The beings on the other end of the signal were lab rats and mice that had been successfully augmented by the nanotechnology and had survived the destruction of human civilization. However, though these rodents were intelligent, they lacked the century of experience and cool reasoning that the capuchins had developed. The rodents believed that their nanotechnology was magical, and that they were now in contact with divine beings.

After much debate among themselves, the capuchins decided not to clarify the rodents' mistake, and assumed the mantle of deities. They had amassed a significant quantity of surveillance equipment, so they could look down on many parts of the world below, and even see through the layer of dust that coated the atmosphere.

Another 20 years passed in this way, with the nanotech-enhanced rodents spreading across the mostly barren surface of the Earth under the guidance of their heavenly guardians. But the capuchins were busy with their own projects, and while they did observe and influence the rodents, that was not their greatest focus.

Perhaps they had learned too much from humanity, or perhaps all civilizations are simply doomed to fall to their own hubris eventually. The last divine message was sent simultaneously to all magicians around the world: "Heaven is under attack. Ascend through the skies and come to the aid of your gods." Along with the message, the gods delivered blueprints and a location.

It has been months since the last mouse prophet or rat wizard was able to make contact with their gods, though their magic still works. Now, a team of brave warriors, clever tinkerers, stealthy (hopefully reformed) thieves, powerful mages, and wise priests are ascending to heaven in the divine craft to find out what has dared to attack their gods.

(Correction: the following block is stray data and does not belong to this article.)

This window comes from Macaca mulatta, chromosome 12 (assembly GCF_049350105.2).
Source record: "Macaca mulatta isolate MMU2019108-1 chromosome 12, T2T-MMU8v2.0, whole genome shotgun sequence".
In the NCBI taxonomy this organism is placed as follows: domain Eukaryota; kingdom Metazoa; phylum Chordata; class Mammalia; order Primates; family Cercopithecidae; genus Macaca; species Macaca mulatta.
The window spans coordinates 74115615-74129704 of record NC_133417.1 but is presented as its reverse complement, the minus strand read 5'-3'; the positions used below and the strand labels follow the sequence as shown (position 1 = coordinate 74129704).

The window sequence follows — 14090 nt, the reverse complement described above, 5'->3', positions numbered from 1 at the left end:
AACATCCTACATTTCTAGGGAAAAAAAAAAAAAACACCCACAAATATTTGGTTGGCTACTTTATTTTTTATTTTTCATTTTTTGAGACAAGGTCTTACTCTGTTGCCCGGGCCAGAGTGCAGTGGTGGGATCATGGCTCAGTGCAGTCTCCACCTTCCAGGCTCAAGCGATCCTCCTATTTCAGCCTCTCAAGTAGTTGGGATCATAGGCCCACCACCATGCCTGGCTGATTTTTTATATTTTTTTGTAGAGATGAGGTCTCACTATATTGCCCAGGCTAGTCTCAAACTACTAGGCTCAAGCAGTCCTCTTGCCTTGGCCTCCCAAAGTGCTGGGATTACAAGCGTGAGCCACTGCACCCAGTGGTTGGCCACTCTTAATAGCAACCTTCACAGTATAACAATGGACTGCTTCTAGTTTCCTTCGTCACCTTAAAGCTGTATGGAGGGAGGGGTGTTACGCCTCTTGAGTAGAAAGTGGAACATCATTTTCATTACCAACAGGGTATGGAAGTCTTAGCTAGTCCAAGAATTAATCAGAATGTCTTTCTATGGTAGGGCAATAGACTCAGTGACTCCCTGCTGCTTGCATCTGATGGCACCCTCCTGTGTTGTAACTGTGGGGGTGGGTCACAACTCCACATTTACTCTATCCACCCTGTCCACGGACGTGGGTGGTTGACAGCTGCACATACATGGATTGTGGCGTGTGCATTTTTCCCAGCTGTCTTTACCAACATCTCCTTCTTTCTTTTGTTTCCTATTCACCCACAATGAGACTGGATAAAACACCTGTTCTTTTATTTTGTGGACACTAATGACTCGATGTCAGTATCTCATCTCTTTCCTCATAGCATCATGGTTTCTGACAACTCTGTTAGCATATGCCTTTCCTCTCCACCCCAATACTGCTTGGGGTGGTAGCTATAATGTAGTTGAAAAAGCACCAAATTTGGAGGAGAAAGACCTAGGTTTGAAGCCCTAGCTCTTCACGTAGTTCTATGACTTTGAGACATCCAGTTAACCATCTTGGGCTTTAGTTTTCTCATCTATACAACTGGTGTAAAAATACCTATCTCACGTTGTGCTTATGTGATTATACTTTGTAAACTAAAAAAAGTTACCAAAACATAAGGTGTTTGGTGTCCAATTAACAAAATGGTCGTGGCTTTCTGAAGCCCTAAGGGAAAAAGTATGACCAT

Can they survive the dark, echoing halls of the strange space station built by the capuchins? Are any of them still alive? And what bizarre experiment caused the station to deliver its final message, an automatic SOS?

Thursday, October 8, 2015

Drow (Dark Elves) Treasure

Everyone loves to hate the drow. These dark elves are superior to humans (and all other surface dwellers) and they know it, which makes it all the more fulfilling to foil their plans and beat the tar out of them.

But once the drow are beaten, what do they leave behind? You could take the Baldur's Gate route and have their equipment dissolve in direct sunlight, but that seems like a rip-off of the highest caliber. And drow can't just be carrying +1 scimitars and potions of cure serious wounds right?

In that light, I present to you a pair of tables to randomly generate some drow treasure.

Drow gear

  1. Dridersilk armor
  2. 2d10 shadowcold arrows
  3. Bladed staff with obsidian blades
  4. Necklace of giant teeth
  5. Onyx ring with the crest of a powerful family
  6. Barbed nets with venom
  7. 1d4 fungal poison gas pods
  8. Underground transport disguised as a bullette
  9. Lantern that illuminates only living creatures
10. Sealed spellbook

Drow spells